NEMO schematic

Figure 2: Schematic of the NEMO (Northwest Enhanced Moored Observatory) system, with Seaglider, NEMO-subsurface, and the surface mooring Cha' Ba.




Figure 3: Large, ubiquitous nonlinear internal waves (NLIW) have been observed at the NEMO mooring location---associated with rapid vertical movement of density surfaces and strong velocities and velocity shear.  These waves may be an important key to the increased productivity on the Washington coast, with prior research showing that they may be important to supplying nutrients to the shelf.


Figure 4:  Top: Synthetic Aperture Radar (SAR) satellite image showing sea-surface roughness patterns off the Washington Coast offshore of Olympic National Park (Lake Ozette and Point of Arches). The image shows two regions ("a" and "b" in black boxes) of nonlinear internal waves (NLIW), as indicated by coherent bands of rough and smooth water associated with wave troughs (convergence) and crests (divergence) respectively.  White bathymetry contours suggest topographic steering of the waves in box "b" similar to the refraction of surface waves as they approach the beach.  Bottom: A time series of temperature at a depth of 15 m on the NEMO surface mooring (Cha' Ba), verifying that this is a propagating NLIW.


Global Internal Waves

posted Jul 6, 2011, 1:31 PM by mikutas   [ updated Dec 14, 2011, 1:00 PM by WaveChasers APL ]

General circulation models (e.g. Samelson, 1998) indicate that the thermohaline circulation is highly sensitive to the global magnitude and distribution of mixing. Recent observations (e.g. Polzin et al 1997) highlight the inhomogeneity of mixing. Therefore, a global map of mixing would benefit climate modeling, as well as our understanding of biological productivity and pollutant dispersal. Since global measurements of mixing are impractical, another way of estimating the global mixing distribution is to map the energy flux into internal waves, and then to measure their subsequent long-range propagation.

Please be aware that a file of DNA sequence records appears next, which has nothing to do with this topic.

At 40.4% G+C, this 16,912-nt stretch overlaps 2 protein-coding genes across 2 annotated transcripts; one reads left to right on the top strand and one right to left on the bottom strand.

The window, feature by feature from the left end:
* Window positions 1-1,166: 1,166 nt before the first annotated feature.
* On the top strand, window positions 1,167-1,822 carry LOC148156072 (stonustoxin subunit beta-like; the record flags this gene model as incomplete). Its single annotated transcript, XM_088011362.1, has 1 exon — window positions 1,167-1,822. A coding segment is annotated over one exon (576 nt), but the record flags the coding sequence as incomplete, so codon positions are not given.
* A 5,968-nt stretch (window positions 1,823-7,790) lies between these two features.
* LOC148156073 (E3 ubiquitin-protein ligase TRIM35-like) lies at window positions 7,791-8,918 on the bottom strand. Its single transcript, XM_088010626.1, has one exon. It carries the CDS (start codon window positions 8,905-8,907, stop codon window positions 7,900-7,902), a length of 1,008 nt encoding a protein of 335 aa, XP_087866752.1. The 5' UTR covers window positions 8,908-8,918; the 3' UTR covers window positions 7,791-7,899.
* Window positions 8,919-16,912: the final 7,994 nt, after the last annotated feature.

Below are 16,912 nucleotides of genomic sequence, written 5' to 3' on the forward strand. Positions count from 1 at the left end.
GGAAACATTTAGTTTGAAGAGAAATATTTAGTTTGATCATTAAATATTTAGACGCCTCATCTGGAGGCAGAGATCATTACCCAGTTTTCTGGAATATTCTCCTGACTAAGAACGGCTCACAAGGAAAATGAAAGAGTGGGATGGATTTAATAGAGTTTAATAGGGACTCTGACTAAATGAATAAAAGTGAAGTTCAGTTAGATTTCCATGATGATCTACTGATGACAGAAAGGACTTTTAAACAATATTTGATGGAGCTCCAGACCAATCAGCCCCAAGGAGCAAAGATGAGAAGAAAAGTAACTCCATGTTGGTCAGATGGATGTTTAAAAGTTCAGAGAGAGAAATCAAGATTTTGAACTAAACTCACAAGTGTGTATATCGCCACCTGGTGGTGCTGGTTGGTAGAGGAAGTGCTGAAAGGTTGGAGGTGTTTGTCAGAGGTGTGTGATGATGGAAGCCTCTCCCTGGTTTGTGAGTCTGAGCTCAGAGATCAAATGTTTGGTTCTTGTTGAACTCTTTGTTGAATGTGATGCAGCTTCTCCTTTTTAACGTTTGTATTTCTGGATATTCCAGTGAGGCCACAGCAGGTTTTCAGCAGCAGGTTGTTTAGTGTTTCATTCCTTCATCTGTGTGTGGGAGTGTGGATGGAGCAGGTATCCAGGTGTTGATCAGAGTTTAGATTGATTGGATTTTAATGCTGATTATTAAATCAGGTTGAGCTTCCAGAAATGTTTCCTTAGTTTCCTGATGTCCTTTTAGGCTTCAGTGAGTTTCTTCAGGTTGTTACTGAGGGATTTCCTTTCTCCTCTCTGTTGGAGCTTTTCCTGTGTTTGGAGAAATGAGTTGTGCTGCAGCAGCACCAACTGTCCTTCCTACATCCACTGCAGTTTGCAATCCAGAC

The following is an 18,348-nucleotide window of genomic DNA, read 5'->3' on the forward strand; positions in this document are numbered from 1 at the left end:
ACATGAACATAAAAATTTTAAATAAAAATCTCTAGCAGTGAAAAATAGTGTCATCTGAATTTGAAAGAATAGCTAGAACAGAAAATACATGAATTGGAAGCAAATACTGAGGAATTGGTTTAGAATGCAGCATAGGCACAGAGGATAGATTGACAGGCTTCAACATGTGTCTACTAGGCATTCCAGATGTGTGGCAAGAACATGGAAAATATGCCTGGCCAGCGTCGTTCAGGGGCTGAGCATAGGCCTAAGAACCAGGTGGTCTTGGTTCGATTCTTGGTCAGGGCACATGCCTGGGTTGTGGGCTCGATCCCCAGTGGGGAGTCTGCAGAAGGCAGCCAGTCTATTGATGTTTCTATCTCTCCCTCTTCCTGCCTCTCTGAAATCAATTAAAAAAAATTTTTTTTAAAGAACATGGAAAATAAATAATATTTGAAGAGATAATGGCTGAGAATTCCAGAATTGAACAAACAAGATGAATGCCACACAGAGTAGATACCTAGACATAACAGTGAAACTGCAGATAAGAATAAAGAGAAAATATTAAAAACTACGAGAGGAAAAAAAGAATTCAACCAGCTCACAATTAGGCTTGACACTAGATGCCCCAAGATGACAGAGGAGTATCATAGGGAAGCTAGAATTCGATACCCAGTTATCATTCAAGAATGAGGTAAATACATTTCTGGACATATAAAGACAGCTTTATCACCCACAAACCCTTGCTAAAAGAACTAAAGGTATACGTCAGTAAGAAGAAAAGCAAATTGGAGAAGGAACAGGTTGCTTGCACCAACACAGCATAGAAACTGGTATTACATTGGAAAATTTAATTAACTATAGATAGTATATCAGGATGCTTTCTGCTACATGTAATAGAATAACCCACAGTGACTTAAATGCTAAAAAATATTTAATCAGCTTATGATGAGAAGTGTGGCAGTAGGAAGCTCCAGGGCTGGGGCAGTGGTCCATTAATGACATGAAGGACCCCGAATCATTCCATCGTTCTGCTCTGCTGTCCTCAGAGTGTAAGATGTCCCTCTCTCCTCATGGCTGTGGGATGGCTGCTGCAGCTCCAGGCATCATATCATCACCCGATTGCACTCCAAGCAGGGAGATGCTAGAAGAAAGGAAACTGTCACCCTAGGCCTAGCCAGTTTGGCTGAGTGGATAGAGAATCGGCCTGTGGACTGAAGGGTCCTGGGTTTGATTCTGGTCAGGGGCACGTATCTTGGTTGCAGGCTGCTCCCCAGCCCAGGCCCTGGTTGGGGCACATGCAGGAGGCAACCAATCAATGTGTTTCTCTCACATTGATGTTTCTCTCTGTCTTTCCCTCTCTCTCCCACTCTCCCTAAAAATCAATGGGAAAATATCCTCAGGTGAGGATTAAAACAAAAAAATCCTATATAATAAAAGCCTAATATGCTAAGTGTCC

Figure 1: 
(top) Depth-integrated, annual-mean near-inertial energy-flux vectors are plotted from 60 historical moored records. The length of each arrow is logarithmic, with references indicated at upper left. Moorings with |F|< 0.1 kW/m appear as a black dot without an arrow; white dots indicate moorings which were unusable. The few instances of poleward propagation are plotted in white. Color map indicates annual-mean energy-flux from the wind to near-inertial mixed-layer motions from Alford (2001). The color scale is logarithmic and is indicated at upper left. The box in the NW Pacific is discussed in the text.

(bottom) Arrows are as in (a) but for the M2-tidal band. Color map denotes internal-tide conversion using the TPXO5 model (Egbert and Ray, 2000), courtesy of G. D. Egbert. The lines in the western Pacific and near Hawaii are discussed in the text. The inset in each panel shows a histogram of the poleward component of the flux for all moorings.


The first step is to map the distribution of the two primary internal-wave sources, the wind, which generates near-inertial waves, and surface-tidal flow over topography (Egbert and Ray, 2000), leading to internal tides. The wind-flux portion is calculated (Alford, 2001) by using the NCEP/NCAR reanalysis wind fields, which incorporate observations over many years and locations into a dynamically consistent framework, to drive a simple model of the mixed-layer response. The energy flux is then given by the scalar product of the wind stress and the mixed-layer current. Ongoing work involves examining the high-latitude dependence of the fluxes (as the response gets faster at high latitude, the NCEP winds become more and more inadequate for the job), and the interannual variability of the fluxes.